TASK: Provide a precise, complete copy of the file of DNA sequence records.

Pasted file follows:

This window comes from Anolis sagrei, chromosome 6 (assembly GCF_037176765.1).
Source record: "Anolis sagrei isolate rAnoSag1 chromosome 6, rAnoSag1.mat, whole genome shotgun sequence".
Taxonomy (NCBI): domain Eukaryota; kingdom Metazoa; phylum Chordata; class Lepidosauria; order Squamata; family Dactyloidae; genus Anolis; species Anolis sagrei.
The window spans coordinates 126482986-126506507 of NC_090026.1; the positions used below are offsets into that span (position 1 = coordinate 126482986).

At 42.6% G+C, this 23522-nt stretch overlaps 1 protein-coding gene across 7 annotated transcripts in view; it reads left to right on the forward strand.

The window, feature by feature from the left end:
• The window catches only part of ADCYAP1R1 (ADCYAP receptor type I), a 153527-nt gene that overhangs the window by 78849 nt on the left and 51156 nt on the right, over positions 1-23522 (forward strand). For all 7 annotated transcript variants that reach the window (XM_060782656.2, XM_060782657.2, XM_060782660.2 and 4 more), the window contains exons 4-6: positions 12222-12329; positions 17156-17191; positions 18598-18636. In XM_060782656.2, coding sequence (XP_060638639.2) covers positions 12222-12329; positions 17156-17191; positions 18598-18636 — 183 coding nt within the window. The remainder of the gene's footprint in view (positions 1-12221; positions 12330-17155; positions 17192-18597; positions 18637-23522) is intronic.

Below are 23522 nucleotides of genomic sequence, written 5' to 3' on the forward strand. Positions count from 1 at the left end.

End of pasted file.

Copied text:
This window comes from Anolis sagrei, chromosome 6 (assembly GCF_037176765.1).
Source record: "Anolis sagrei isolate rAnoSag1 chromosome 6, rAnoSag1.mat, whole genome shotgun sequence".
Taxonomy (NCBI): domain Eukaryota; kingdom Metazoa; phylum Chordata; class Lepidosauria; order Squamata; family Dactyloidae; genus Anolis; species Anolis sagrei.
The window spans coordinates 126482986-126506507 of NC_090026.1; the positions used below are offsets into that span (position 1 = coordinate 126482986).

At 42.6% G+C, this 23522-nt stretch overlaps 1 protein-coding gene across 7 annotated transcripts in view; it reads left to right on the forward strand.

The window, feature by feature from the left end:
• The window catches only part of ADCYAP1R1 (ADCYAP receptor type I), a 153527-nt gene that overhangs the window by 78849 nt on the left and 51156 nt on the right, over positions 1-23522 (forward strand). For all 7 annotated transcript variants that reach the window (XM_060782656.2, XM_060782657.2, XM_060782660.2 and 4 more), the window contains exons 4-6: positions 12222-12329; positions 17156-17191; positions 18598-18636. In XM_060782656.2, coding sequence (XP_060638639.2) covers positions 12222-12329; positions 17156-17191; positions 18598-18636 — 183 coding nt within the window. The remainder of the gene's footprint in view (positions 1-12221; positions 12330-17155; positions 17192-18597; positions 18637-23522) is intronic.

Below are 23522 nucleotides of genomic sequence, written 5' to 3' on the forward strand. Positions count from 1 at the left end.